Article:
I'm excited to start my new job at YouTube in a few weeks. I'll manage the engineering team building the data warehouse for usage metrics.

I like that YouTube is important. It's firmly a part of our culture and I'm sure it will be how my kids watch video. YouTube's impressive statistics are the result. You don't see usage like that without a bunch of hard problems, and hard problems attract bright people. Indeed that's the clincher for why I'm looking forward to working there. People vote with their feet, and I have a lot of friends who have opted for Google, and YouTube specifically. They tell me that it's a great place to work.

YouTube is one of the worlds foremost platforms for social commentary, education, and free speech. And it's plenty of entertainment too. Sounds like fun.

Thick Apps Still Lose

Microsoft Excel 2016 Error Message

Thick apps won mobile. Fine.

On laptop (and desktop) it's not so clear. What is better, thick or thin? I tend to live mostly in thin land, although I use some thick apps regularly, like Twitter's Mac client and Apple Photos.

Every so often I give a big native app a try: Excel instead of Google Sheets, instead of Gmail, Reminders instead of the barebones Tasks built into Gmail. (I can't bring myself to try Word). But it's disappointing to see how those fancy apps keep shooting themselves in the foot!

Take for example this Excel error message. Excel is whining that it can't verify my subscription the first time I ran Excel untethered (version 15.11.2, for what its worth). Sure you can click through the warning, but would a newbie know to do that? At best off-putting, at worst downright disorienting. Why warn me of this at all? And why in a modal that stops me dead in my tracks?

It seems thick apps should win. They rock the unplugged use case. An even better situation is flaky networks -- tethered, conference WiFi, travelling. UI's deal notoriously poorly with intermittent or partial outages. A thick client, relying on that connection only for hitting API's, can hide the network.

Another place they should shine is the UI itself. They should be fast, beautiful, and featureful. Too often they're not. For example I find to be clunky, difficult to customize, and its keyboard shortcuts few and poorly done. Gmail is pretty good!

Finally there's the upgrade problem. Thick apps need conscious effort from their users before their work sees user time and they get feedback. And that's what drives innovation. Long cycles means slower (less) invention. One example I love is Gmail's "undo send" feature. Boy, you sure do miss that when you need it and it's not there! That should be on every thick client by now, but I don't think it is. I do know that Gmail has it and still doesn't.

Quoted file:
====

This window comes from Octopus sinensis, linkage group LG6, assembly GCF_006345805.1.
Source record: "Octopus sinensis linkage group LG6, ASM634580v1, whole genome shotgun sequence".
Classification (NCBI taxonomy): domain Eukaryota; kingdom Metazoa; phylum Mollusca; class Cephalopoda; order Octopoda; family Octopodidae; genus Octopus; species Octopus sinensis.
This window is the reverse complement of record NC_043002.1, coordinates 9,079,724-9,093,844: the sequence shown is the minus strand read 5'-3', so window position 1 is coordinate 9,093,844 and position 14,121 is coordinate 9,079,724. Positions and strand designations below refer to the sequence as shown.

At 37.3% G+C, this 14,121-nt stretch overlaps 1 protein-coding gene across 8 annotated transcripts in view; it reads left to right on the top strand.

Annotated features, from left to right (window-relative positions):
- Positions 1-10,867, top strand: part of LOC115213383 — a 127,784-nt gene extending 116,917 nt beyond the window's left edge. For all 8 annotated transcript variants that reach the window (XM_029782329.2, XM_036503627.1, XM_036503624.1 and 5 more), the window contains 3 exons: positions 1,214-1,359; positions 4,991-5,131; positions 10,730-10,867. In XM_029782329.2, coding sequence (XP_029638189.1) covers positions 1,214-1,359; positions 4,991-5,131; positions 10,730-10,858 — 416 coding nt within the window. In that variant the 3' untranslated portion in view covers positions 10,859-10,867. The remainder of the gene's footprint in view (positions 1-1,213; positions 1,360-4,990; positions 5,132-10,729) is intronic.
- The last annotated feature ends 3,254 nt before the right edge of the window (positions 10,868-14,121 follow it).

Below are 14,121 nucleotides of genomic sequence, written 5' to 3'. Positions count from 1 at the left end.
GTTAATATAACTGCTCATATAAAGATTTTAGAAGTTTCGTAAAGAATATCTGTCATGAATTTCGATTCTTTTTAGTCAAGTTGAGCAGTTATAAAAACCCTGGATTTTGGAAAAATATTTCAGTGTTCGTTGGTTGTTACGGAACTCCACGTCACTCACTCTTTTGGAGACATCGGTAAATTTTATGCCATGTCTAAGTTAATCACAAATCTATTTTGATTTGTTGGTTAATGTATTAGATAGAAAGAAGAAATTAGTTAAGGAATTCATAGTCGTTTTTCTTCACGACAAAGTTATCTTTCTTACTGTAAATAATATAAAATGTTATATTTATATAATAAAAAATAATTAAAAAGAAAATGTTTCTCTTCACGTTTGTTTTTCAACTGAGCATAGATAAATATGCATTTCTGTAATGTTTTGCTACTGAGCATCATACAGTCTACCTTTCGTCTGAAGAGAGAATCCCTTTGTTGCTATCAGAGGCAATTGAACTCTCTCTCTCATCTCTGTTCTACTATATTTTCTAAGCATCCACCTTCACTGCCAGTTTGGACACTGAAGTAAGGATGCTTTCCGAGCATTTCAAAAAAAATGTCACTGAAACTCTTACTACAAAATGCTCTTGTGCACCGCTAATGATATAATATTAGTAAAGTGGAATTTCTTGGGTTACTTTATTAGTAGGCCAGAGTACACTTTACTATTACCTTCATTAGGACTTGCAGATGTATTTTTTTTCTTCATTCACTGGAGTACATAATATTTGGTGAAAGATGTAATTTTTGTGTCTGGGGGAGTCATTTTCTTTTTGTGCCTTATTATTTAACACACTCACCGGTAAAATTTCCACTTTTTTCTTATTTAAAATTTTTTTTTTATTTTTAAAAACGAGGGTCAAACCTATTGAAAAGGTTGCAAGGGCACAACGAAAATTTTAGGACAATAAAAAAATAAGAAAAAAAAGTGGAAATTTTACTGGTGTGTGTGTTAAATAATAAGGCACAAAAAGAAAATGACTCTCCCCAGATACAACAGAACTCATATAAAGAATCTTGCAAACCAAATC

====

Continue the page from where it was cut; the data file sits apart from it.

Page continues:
Maybe the Internet can help. Look at Chrome with its awesome auto updates. What makes this work is solid engineering and exceptional quality control. I've never seen behind the Google curtain, but I bet there's no magic, just a lot of good engineering that leads to good software. Like: good design and code reviews, tons of test coverage across many scenarios, diverse and well-instrumented canaries, and thorough performance and resource use testing. If Google didn't all of that so well, then we wouldn't accept frequent pushes. Without the frequent upgrade cycle, Chromes feature cycle would languish.

Electron is another bright spot. This is the framework that gives Slack and GitHub's thick clients their fit and finish. It makes these feel like true native apps, even though they are mostly web controls with JavaScript the covers. Right-clicking still doesn't do what I want, and text controls are finicky, but it's close. But what those rough edges buy you, and the software producer, are frequent, reliable, and clean upgrades.

My natural preference would be for thick apps. If they were done well, I'd use them.

My Next Job


I left my last job a few weeks back and it's high time to look for a new one. If you're working on something interesting and think I could help, let me know!

It's nice to not have a day job while looking for another. I was lucky enough to do this once before in 2012 which turned out great. I learned then that time and flexibility lets you talk to lots of friends and learn about a breadth of projects. I found a fun project in a new domain (online education), something I doubt I'd have found the normal way.

Maybe I'll get lucky again.

Enough small talk, what am I looking for?